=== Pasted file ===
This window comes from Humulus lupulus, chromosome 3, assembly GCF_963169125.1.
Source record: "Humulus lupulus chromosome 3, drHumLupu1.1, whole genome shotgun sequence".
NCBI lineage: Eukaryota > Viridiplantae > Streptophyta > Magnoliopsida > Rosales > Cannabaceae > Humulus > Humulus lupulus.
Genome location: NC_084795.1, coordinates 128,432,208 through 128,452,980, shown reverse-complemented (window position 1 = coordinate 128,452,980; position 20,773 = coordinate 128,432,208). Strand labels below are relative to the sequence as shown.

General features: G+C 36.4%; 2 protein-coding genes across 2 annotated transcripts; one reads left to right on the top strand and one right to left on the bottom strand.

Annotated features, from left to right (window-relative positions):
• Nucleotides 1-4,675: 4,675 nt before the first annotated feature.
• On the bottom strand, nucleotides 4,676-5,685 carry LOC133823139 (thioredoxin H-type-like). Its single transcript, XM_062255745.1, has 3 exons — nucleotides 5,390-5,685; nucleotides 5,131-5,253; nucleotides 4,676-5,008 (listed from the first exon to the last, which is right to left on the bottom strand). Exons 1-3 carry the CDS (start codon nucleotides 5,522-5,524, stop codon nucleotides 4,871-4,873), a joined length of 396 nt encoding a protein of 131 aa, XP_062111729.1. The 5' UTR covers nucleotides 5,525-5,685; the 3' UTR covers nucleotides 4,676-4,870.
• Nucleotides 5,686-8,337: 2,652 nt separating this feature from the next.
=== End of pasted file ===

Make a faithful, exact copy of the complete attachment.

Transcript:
This window comes from Humulus lupulus, chromosome 3, assembly GCF_963169125.1.
Source record: "Humulus lupulus chromosome 3, drHumLupu1.1, whole genome shotgun sequence".
NCBI lineage: Eukaryota > Viridiplantae > Streptophyta > Magnoliopsida > Rosales > Cannabaceae > Humulus > Humulus lupulus.
Genome location: NC_084795.1, coordinates 128,432,208 through 128,452,980, shown reverse-complemented (window position 1 = coordinate 128,452,980; position 20,773 = coordinate 128,432,208). Strand labels below are relative to the sequence as shown.

General features: G+C 36.4%; 2 protein-coding genes across 2 annotated transcripts; one reads left to right on the top strand and one right to left on the bottom strand.

Annotated features, from left to right (window-relative positions):
• Nucleotides 1-4,675: 4,675 nt before the first annotated feature.
• On the bottom strand, nucleotides 4,676-5,685 carry LOC133823139 (thioredoxin H-type-like). Its single transcript, XM_062255745.1, has 3 exons — nucleotides 5,390-5,685; nucleotides 5,131-5,253; nucleotides 4,676-5,008 (listed from the first exon to the last, which is right to left on the bottom strand). Exons 1-3 carry the CDS (start codon nucleotides 5,522-5,524, stop codon nucleotides 4,871-4,873), a joined length of 396 nt encoding a protein of 131 aa, XP_062111729.1. The 5' UTR covers nucleotides 5,525-5,685; the 3' UTR covers nucleotides 4,676-4,870.
• Nucleotides 5,686-8,337: 2,652 nt separating this feature from the next.